Vatican congregation approves miracle attributed to Paul VI
The beatification cause of Pope Paul VI has advanced with the Congregation for the Causes of Saints giving unanimous approval to an unborn child’s miraculous healing attributed to his intercession.
According to Vatican Insider, Pope Francis is expected to publish a decree soon that recognizes the miracle and officially sets a beatification date.
The attributed miracle took place in the 1990s in California. The then-unborn child was found to have a serious health problem that posed a high risk of brain damage. Physicians advised that the child be aborted, but the mother entrusted her pregnancy to Paul VI.
The child was born without problems and is now a healthy adolescent. He is considered to be completely healed.
The miracle was approved by the cardinals and bishops who head the Congregation for the Causes of Saints. The congregation’s medical commission ruled that the healing is medically inexplicable, while the congregation’s consulting theologians agreed that the healing occurred through the late pope's intercession.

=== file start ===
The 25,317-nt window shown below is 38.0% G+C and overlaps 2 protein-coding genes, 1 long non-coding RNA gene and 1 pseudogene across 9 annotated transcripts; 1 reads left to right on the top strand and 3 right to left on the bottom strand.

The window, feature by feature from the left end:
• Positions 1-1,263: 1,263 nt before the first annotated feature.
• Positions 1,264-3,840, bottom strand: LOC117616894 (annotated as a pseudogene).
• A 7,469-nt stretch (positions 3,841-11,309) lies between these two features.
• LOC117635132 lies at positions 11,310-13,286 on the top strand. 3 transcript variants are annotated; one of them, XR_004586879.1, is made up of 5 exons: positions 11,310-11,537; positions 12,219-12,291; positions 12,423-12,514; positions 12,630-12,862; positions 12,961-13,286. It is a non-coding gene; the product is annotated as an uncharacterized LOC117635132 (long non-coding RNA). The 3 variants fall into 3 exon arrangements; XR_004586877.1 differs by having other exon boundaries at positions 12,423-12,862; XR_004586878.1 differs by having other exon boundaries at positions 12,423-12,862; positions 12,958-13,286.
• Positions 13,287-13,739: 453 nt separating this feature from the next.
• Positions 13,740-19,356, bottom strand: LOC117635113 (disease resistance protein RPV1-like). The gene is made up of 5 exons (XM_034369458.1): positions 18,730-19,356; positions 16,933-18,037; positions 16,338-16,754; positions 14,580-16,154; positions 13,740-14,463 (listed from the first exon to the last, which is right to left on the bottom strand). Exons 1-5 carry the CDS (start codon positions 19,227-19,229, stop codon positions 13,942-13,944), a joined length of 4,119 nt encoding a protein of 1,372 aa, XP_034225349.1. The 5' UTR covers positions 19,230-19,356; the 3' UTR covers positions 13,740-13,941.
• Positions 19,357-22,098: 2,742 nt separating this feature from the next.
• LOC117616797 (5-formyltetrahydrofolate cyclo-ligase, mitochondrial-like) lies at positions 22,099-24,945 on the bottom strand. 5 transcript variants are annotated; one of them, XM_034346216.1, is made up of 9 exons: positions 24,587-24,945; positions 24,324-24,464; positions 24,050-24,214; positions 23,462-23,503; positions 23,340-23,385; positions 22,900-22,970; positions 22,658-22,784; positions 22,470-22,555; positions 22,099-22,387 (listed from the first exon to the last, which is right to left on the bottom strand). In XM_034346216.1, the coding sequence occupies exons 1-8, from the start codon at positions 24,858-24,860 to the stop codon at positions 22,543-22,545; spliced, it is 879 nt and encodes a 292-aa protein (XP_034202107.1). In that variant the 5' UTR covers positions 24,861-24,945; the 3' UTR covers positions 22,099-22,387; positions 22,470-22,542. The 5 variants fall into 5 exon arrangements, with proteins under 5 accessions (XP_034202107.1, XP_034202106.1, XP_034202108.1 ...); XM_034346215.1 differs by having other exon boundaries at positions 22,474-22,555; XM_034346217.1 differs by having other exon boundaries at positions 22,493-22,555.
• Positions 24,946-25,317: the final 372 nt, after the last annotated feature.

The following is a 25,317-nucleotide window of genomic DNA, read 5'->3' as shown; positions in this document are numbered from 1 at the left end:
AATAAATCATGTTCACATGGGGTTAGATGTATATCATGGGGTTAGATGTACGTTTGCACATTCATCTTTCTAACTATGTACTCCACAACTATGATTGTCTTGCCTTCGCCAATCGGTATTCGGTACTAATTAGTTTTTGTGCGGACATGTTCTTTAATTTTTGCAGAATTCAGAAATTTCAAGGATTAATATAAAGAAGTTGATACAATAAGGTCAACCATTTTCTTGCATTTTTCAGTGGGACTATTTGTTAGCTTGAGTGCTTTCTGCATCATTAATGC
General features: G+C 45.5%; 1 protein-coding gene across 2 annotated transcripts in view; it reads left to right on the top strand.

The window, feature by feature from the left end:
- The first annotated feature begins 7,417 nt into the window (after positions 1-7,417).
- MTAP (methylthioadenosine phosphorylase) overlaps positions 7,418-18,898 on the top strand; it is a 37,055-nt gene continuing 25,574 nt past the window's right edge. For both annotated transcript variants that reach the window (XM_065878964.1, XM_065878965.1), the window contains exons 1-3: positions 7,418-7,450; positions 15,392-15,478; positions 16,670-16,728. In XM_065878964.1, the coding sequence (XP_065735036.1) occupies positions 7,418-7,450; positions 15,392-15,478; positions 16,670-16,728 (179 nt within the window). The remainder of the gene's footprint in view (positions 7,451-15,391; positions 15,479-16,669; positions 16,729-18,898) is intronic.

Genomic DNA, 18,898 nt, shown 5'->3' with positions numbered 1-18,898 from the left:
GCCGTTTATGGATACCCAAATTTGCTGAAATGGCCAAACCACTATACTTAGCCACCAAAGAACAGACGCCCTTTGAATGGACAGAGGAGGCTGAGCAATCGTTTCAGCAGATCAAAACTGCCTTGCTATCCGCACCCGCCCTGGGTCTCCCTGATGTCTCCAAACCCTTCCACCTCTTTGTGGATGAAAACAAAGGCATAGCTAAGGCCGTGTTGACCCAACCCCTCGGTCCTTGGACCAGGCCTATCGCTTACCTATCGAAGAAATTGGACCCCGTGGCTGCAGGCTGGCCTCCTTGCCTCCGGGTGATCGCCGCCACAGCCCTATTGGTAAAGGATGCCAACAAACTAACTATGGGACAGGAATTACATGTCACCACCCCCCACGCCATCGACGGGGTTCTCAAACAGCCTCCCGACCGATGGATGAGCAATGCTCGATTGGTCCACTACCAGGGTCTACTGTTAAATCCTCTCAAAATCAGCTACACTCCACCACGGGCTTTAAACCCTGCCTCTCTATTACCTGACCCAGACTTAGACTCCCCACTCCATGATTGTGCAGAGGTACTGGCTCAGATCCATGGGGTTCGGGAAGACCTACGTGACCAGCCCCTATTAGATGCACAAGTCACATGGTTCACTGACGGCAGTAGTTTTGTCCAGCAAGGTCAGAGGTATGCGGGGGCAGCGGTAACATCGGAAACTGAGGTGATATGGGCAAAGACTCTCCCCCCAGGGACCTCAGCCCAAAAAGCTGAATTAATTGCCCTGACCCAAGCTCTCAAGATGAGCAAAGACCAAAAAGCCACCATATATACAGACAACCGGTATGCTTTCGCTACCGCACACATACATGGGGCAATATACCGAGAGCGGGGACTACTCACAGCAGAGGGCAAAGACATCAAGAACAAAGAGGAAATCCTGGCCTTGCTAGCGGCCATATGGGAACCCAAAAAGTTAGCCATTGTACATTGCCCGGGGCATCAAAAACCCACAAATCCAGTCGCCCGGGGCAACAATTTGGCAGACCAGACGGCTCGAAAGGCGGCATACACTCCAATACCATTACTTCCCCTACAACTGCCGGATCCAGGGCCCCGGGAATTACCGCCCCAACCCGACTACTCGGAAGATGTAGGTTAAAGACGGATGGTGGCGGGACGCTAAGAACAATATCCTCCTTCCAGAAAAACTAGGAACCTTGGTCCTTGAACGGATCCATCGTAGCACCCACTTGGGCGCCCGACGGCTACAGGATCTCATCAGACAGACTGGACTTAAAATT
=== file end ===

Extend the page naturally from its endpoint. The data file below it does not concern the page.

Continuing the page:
Paul VI’s beatification could take place Oct. 19 in Rome during the conclusion of the Extraordinary Synod of Bishops on the Family, Vatican Insider reports.
Pope Paul’s cause for canonization was opened in 1993. In December 2012, Pope Benedict XVI recognized the “heroic virtue” of Paul VI, giving him the title “venerable.”
Paul VI was born Giovanni Montini in 1897 in the town of Concesio in the Lombardi region of Italy. He was ordained a priest at the age of 22. He served as Archbishop of Milan before his election as Pope in 1963. He died in 1978.
As Holy Father, he oversaw much of the Second Vatican Council, which had been opened by Pope St. John XXIII. He also promulgated a new Roman Missal in 1969.
Paul VI published the encyclical “Humanae Vitae” in 1968, which reaffirmed the Church’s teaching against contraception and reaffirmed the merits of priestly celibacy.
Beatification is the final step before possible canonization, which normally requires a second recognized miracle.